With an icy breeze and sleet blowing around the vast exhibitions buildings at the Porte de Versailles in Paris, visitors to this year’s Retromobile could only dream of the warm summer sunshine, still far too many months away.
However, inside the warm exhibition halls, were a couple of welcome rays of sunshine to be admired and inspire us for those coming balmy days lazing on the beach.
Pininfarina’s pleasing two-tone prototype Giovani, based around the perky little Autobianchi A112 and now part of the Lopresto collection, is a rarely seen treat. Resplendent in its original bright two-tone orange and white, coachwork, Pininfarina designed this two-seater targa-top buggy in 1971 to appeal to a youthful market in the hope that Autobianchi’s parent company – Fiat – would commission the famous Turin-based design house to build more examples of the car. Sadly this didn’t happen, making this Giovani unique.
On the other side of the main Retromobile hall, the huge Citroën stand also contains a rare sunny delight, albeit less frivolous than the Pininfarina Autobianchi.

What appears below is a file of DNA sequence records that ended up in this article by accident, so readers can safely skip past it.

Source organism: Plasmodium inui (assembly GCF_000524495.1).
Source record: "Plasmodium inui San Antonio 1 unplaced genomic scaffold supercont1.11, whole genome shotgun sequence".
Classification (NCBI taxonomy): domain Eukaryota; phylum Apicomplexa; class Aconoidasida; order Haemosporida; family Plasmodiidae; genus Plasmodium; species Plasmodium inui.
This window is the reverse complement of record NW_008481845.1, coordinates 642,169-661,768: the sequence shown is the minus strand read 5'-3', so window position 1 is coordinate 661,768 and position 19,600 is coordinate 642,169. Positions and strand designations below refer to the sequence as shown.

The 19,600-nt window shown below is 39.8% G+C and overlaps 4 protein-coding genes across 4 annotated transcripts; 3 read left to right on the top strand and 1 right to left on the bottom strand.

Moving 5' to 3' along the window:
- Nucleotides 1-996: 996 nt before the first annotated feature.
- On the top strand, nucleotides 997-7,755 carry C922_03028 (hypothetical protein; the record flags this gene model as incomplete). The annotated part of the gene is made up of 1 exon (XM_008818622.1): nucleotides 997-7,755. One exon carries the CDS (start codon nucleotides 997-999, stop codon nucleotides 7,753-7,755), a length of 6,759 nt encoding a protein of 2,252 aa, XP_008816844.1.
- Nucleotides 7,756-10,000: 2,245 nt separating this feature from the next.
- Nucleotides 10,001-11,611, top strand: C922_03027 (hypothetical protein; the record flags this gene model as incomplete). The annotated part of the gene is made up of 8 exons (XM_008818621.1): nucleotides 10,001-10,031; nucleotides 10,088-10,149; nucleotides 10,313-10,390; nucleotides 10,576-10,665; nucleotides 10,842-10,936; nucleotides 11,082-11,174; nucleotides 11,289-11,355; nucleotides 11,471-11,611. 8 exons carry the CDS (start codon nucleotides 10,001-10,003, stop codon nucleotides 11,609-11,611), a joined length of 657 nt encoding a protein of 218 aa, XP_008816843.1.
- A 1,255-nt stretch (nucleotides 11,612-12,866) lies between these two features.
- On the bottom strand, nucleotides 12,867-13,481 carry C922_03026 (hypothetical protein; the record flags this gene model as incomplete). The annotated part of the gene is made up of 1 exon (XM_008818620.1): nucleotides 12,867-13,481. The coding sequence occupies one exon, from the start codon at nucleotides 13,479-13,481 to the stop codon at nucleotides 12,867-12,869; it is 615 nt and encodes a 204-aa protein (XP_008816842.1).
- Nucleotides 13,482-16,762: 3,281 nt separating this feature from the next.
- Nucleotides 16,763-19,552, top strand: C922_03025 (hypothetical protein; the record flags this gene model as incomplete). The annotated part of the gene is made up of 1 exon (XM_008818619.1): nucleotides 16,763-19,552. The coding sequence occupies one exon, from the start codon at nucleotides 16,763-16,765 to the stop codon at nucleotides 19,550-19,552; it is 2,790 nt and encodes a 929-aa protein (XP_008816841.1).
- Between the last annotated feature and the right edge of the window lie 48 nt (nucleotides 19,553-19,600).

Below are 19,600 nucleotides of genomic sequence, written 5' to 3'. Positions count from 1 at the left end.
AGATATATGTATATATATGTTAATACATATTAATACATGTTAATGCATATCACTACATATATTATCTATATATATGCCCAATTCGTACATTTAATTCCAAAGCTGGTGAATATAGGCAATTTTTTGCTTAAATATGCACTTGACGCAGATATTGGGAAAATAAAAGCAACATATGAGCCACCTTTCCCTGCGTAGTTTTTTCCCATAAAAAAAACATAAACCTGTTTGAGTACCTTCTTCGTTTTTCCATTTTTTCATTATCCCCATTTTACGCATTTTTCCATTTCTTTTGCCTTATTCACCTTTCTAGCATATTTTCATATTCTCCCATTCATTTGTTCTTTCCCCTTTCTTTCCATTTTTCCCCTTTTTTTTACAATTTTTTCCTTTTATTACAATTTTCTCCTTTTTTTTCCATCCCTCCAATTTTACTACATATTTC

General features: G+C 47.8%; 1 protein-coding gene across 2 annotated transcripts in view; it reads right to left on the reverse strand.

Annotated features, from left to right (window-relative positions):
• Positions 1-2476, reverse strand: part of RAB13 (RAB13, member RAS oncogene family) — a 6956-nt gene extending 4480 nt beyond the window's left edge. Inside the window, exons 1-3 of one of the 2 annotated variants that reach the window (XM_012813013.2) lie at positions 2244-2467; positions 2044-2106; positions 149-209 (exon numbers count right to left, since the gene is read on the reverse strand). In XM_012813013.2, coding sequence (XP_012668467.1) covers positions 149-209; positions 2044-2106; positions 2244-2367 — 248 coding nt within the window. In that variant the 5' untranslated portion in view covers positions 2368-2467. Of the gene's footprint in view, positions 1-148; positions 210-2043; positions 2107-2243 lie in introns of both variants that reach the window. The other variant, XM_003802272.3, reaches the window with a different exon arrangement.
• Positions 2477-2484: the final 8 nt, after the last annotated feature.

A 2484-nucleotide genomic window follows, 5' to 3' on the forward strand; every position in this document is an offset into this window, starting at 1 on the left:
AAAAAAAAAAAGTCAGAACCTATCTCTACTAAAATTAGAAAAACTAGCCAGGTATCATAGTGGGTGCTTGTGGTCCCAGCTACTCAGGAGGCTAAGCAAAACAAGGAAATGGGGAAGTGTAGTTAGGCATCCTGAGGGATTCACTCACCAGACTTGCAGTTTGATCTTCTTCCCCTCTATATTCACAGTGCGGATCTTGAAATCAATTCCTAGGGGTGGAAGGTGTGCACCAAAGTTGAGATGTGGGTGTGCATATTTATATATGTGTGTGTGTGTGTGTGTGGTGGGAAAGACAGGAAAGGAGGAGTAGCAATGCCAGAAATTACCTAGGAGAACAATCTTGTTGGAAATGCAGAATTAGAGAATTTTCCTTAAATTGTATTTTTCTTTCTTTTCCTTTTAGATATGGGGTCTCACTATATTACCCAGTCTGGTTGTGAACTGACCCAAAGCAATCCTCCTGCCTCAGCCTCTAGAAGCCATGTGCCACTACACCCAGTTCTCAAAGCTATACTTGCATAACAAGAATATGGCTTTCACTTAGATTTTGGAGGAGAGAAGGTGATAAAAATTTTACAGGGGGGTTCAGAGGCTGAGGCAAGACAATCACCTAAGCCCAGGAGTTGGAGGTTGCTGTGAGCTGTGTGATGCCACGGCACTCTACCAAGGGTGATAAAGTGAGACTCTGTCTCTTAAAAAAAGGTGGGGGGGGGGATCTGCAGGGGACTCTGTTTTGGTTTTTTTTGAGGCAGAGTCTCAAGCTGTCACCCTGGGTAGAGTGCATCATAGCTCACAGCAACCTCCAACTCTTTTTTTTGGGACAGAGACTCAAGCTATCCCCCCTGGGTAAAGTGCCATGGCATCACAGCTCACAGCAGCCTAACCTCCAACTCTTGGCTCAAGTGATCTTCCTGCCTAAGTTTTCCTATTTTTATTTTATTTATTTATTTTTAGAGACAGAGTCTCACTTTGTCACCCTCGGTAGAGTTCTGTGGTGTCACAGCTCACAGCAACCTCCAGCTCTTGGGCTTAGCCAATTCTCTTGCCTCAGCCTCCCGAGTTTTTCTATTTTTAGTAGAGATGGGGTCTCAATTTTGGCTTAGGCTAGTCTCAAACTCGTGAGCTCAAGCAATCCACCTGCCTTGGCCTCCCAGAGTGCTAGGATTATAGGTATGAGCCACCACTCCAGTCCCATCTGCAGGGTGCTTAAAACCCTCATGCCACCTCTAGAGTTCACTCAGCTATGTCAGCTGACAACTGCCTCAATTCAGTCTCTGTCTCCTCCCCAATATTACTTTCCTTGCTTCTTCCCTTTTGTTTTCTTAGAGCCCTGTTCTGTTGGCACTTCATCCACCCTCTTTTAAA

Called the Baby Brousse, and also clad in vivid ’70s orange paintwork, this utilitarian machine was the first product of Citroen’s FAF project from the early 1970s. Intended to help get developing countries on the road, FAF stood for Facile a Fabrique, Facile a Finance (easy to make; easy to finance).
Different FAF models were built around the world, from the Dalat in Vietnam to the Namco Pony in Greece. This Baby Brousse was the most prolific of the FAF ‘jeeps’ though, being made as far a field as Iran and the Ivory Coast, where this example was assembled from a CKD knock-down-kit in 1979. Not a thing of beauty perhaps, but ideal for those long hot summer days to come.